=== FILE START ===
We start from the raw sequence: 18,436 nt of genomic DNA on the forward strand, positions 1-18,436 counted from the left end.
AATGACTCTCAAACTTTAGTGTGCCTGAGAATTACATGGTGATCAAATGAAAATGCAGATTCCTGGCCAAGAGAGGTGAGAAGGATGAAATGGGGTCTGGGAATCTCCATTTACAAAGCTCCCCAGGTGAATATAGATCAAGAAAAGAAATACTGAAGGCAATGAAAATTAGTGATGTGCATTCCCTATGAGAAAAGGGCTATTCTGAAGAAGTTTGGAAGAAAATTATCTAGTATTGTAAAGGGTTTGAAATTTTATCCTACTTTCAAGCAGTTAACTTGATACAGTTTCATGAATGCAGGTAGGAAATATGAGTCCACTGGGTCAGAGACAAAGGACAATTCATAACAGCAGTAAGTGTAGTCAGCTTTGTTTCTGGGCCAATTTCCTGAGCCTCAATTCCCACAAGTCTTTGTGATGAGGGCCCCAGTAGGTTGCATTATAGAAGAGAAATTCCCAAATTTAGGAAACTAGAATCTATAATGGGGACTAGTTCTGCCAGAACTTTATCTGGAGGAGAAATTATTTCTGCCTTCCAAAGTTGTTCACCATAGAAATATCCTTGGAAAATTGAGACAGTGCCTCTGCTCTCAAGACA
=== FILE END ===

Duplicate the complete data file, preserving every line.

We start from the raw sequence: 18,436 nt of genomic DNA on the forward strand, positions 1-18,436 counted from the left end.
AATGACTCTCAAACTTTAGTGTGCCTGAGAATTACATGGTGATCAAATGAAAATGCAGATTCCTGGCCAAGAGAGGTGAGAAGGATGAAATGGGGTCTGGGAATCTCCATTTACAAAGCTCCCCAGGTGAATATAGATCAAGAAAAGAAATACTGAAGGCAATGAAAATTAGTGATGTGCATTCCCTATGAGAAAAGGGCTATTCTGAAGAAGTTTGGAAGAAAATTATCTAGTATTGTAAAGGGTTTGAAATTTTATCCTACTTTCAAGCAGTTAACTTGATACAGTTTCATGAATGCAGGTAGGAAATATGAGTCCACTGGGTCAGAGACAAAGGACAATTCATAACAGCAGTAAGTGTAGTCAGCTTTGTTTCTGGGCCAATTTCCTGAGCCTCAATTCCCACAAGTCTTTGTGATGAGGGCCCCAGTAGGTTGCATTATAGAAGAGAAATTCCCAAATTTAGGAAACTAGAATCTATAATGGGGACTAGTTCTGCCAGAACTTTATCTGGAGGAGAAATTATTTCTGCCTTCCAAAGTTGTTCACCATAGAAATATCCTTGGAAAATTGAGACAGTGCCTCTGCTCTCAAGACA